Confusion over farmers’ strike in Maharashtra

There were conflicting reports on Saturday on the indefinite farmers’ strike in Maharashtra. While the strike was said to have been called off, several organisations refuted the claim by evening

PTI Photo
PTI Photo

NH Web Desk

For the third consecutive day on Saturday, farmers in Maharashtra protested against the government by pouring milk and throwing vegetables out on the streets. Prices of vegetables and fruits shot up following shortages and Mumbai reeled with fewer trucks arriving in the city with vegetables, milk and fruits.

While the Kisan Kranti Morcha (KKM) on Saturday morning called off the indefinite strike, following assurances by Chief Minister (CM) Devendra Fadnavis that most of their demands would be conceded, several farmers’ organisations refused to withdraw the strike and distanced themselves from the core committee.

The strike was marred by stray cases of violence involving farmers roughing up drivers of milk tankers and emptied the tankers of milk.

Disgruntled farmers have been demanding that Maharashtra also announce a ‘complete farm loan waiver’, as has been done in Uttar Pradesh by the Yogi Adityanath government, within two months.

Fadnavis, in turn, warned that while genuine farmers would be spared the long arm of the law, people who instigated the farmers would not be spared. The state government has been accusing Congress and the Nationalist Congress Party (NCP) of instigating the farmers.

As many as 40 farmers’ organisations had launched an indefinite strike this week on June 1 demanding farm loan waivers, free electricity, grants for irrigation, free electricity, remunerative prices and pension for farmers over the age of 60 years and the implementation of the recommendations made by the MS Swaminathan Committee on Agriculture.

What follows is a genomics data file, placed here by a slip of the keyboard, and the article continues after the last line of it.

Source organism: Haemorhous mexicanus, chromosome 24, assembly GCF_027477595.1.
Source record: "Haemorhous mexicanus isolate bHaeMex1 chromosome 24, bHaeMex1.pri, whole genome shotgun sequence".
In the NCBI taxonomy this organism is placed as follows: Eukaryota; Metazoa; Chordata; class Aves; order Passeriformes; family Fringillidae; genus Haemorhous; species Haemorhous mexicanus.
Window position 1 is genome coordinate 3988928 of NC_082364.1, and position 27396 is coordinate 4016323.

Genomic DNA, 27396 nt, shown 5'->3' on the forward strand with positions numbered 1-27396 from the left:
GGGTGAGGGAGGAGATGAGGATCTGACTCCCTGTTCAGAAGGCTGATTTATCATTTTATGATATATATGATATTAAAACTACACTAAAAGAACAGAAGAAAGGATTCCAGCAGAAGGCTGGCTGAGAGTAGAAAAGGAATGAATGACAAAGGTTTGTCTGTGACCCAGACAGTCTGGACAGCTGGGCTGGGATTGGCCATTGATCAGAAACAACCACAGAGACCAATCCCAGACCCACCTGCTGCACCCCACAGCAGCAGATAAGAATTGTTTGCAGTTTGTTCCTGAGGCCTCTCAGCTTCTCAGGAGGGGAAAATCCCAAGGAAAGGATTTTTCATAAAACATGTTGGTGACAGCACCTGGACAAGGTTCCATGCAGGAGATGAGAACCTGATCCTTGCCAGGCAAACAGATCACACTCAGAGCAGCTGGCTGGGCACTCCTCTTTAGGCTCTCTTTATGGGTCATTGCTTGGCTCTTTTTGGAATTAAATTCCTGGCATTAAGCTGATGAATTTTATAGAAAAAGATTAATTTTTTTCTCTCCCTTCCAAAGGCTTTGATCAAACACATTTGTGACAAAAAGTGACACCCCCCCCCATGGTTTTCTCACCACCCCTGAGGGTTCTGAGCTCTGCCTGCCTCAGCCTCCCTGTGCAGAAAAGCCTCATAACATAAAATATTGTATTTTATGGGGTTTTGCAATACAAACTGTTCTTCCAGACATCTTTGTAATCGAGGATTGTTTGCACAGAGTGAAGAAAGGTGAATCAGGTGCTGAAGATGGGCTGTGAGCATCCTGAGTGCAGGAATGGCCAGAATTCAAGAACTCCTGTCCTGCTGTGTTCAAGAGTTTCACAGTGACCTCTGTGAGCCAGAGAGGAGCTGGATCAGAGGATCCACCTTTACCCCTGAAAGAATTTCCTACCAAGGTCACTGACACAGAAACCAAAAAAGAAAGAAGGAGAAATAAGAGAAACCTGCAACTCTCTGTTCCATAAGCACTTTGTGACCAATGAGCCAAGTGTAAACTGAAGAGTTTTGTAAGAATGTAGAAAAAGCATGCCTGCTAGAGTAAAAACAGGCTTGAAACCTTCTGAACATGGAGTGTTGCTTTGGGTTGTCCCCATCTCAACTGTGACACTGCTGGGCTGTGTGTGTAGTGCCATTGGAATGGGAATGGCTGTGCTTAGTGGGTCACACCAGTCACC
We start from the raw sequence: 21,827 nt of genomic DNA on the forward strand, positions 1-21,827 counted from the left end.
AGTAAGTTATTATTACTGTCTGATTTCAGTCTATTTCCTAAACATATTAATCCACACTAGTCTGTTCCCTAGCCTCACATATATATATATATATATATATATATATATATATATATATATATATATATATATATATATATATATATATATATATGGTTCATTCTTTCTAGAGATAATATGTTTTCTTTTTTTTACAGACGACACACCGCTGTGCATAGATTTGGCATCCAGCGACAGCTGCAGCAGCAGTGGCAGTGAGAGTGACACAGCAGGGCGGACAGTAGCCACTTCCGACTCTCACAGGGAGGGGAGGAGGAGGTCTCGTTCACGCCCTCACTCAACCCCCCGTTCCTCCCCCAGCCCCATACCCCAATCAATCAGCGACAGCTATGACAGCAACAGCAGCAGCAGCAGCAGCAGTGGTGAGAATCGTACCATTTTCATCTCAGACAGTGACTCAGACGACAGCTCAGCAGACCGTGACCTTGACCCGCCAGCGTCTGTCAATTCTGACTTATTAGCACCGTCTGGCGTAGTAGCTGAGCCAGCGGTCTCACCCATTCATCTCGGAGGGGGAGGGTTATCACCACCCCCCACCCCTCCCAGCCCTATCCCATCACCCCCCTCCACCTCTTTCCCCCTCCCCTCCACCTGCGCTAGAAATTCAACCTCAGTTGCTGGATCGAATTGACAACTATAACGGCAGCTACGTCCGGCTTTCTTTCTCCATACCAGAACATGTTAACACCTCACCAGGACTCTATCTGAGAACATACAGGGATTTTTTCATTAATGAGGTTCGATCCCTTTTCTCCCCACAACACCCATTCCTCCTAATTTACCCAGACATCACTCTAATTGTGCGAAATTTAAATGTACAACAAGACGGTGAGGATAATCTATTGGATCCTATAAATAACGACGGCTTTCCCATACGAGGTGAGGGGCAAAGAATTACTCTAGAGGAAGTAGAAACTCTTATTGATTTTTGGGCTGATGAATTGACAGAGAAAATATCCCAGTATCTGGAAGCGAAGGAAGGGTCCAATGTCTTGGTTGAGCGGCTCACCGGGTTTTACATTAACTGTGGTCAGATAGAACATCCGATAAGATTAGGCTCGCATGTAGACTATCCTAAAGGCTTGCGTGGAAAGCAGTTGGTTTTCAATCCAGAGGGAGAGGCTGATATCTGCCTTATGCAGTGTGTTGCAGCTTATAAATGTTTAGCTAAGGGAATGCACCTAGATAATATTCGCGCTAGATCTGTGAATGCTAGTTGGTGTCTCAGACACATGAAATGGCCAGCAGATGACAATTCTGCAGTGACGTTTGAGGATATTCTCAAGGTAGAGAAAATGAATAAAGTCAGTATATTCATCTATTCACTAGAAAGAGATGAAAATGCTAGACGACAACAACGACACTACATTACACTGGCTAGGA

The Swaminathan Committee, among other things, had recommended a Minimum Support Price (MSP) of 50% higher than the weighted average cost of production. The Committee, also known as the National Commission on Agriculture, submitted its reports between 2004 and 2006.

Fadnavis held a four-hour long meeting with farmers’ delegation led by KKM before agreeing that loan waivers would be provided to small and marginal farmers who are no longer covered by the institutional credit system.

Several farmer organisations were upset because the state government offered to set up a committee to finalise details of the waiver and complete the process by October.

The government also offered to introduce a Bill to make buying agricultural produce below the minimum support price (MSP) a criminal offence. Fadnavis assured the farmers that the price of milk would be raised by June 20. A scheme to subsidise farmers’ pending power bills and setting up a chain of cold storages and withdrawing criminal cases against ‘genuine farmers’ were some of the other sops held out by the government.

The strike has been marred by several violent incidents. Farmers had earlier called for a complete shutdown on Monday and it is not clear if the strike has petered out.

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